Damon Wayans Jr
Damon Wayans, Jr. was born at his grandmother’s home in Vermont in November 1982. His father, Damon Wayans, Jr., and mother, Lisa Thorner, raised the future star in Los Angeles, where the young boy watched as numerous family members changed the face of television with the hit sketch comedy series “In Living Color” (Fox, 1990-94). The young Wayans made his feature film debut at the age of 11, playing the younger version of his dad’s character, Kevin, in the disabled superhero movie “Blankman” (1994), based on one of Damon, Sr.’s “In Living Color” characters.
After high school, Wayans attended the Otis School for Art and Design, where he trained in acting. He landed a recurring role as Kevin on his father’s series “My Wife and Kids” (ABC, 2001-05). Wanting to expand his palette, Wayans also began writing for the show at the age of 20, making history as the youngest staff writer on television. He worked with his father again on the Showtime sketch comedy series “The Underground” (2006), a raunchier version of “In Living Color” that once prompted Damon, Sr. to say “We decided to test the limits” during an opening monologue.
Even with a surname that could have helped launch his career, Wayans opted to enter the world of stand-up comedy on his own. He performed under the pseudonym Kyle Green and worked the comedy circuit all the way to a featured stint on HBO’s “Def Comedy Jam” (1992- ). The actor also wrote, directed, and starred in sketches for “Way-Out TV,” a website launched in 2007 that his father helped him create. Damon, Sr. spoke out how proud he was that his son had taken reign of his own career as well, but humorously added, “I’ll create opportunities for him to make his own way, but I won’t write checks for him.”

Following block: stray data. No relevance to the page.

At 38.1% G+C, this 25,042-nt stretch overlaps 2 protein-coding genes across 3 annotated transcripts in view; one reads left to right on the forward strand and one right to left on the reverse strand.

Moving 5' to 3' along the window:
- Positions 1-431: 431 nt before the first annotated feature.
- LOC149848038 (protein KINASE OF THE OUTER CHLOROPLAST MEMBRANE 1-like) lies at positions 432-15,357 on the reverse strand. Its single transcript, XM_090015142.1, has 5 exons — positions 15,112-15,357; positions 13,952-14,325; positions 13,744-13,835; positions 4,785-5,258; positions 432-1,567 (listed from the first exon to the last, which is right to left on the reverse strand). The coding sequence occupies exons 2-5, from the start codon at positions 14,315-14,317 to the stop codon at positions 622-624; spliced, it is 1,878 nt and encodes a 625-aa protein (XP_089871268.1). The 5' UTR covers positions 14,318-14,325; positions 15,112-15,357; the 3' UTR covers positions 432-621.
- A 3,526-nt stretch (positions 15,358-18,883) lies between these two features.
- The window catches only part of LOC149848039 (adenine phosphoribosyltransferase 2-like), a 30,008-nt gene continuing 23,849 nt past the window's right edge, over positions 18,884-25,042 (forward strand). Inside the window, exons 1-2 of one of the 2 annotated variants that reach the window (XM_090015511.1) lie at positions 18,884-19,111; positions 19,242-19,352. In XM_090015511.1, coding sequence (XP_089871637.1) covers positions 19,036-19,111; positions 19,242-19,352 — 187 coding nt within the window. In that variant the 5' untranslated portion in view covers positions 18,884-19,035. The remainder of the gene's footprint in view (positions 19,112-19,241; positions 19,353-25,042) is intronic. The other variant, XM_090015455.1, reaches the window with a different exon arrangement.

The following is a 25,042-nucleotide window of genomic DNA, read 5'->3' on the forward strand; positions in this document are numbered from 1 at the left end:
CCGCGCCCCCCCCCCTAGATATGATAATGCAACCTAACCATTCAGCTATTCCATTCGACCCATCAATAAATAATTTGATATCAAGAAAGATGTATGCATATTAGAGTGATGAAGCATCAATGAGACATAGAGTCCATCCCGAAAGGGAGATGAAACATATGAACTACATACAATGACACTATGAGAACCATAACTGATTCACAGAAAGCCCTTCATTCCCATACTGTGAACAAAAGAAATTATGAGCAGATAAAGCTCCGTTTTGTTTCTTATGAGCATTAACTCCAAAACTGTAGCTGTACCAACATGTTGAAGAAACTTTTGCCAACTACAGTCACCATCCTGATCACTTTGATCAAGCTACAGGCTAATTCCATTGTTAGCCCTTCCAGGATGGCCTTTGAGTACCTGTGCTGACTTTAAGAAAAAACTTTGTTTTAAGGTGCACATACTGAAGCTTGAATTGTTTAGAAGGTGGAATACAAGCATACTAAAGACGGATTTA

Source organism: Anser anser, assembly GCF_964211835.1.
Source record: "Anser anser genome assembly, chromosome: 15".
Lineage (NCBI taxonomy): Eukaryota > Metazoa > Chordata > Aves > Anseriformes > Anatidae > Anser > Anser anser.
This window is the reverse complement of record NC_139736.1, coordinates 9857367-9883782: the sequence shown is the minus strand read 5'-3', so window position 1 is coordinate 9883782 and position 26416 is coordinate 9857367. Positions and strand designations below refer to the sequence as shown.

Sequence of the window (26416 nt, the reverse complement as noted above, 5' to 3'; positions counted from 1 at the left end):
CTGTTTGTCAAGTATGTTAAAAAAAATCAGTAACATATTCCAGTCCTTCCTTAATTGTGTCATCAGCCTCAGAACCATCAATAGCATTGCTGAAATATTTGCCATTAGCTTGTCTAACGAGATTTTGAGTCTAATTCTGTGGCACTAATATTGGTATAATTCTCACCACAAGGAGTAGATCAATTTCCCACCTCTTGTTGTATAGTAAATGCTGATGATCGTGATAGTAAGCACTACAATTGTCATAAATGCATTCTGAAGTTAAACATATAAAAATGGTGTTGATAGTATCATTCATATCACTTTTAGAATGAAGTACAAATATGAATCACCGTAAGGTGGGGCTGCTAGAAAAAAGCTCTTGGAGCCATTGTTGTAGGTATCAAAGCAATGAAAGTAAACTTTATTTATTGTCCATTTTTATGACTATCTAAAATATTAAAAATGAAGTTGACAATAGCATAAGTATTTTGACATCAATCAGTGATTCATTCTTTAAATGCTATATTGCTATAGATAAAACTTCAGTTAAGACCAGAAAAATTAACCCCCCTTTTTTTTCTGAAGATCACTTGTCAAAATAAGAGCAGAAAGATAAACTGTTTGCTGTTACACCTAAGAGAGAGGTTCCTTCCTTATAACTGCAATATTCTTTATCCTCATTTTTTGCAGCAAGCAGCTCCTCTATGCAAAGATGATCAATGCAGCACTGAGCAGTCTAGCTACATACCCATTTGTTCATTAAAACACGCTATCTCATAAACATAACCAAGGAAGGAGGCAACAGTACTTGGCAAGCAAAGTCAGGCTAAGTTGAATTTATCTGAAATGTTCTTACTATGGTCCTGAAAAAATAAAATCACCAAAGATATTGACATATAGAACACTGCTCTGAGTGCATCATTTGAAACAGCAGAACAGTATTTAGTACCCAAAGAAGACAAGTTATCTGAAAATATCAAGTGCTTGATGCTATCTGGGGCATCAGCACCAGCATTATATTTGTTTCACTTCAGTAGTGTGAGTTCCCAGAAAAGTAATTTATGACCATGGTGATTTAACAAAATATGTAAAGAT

In 2009, Wayans starred in his first major film “Dance Flick,” directed by his cousin Damien Wayans, and co-written by uncles Keenen Ivory, Shawn, Marlon and Craig. He played Thomas Uncles, a street dancer who falls in love with a former ballerina. The film spoofed the tired teen dance genre exemplified with movies like “Step Up” (2006) and “Save the Last Dance” (2001). Two years later, Wayans, Jr. hit paydirt and effectively made a name for himself outside of a family project on the quirky sitcom, “Happy Endings” (ABC, 2011- ), starring as Brad Williams, one of six buddies living in Chicago who navigate various romantic misadventures, including hook-ups within the group. Flying under the Nielsen radar at first, the show – often compared to a modern, edgier take on the seminal sitcom “Friends” (NBC, 1994-2004) – became a breakout hit during its first year.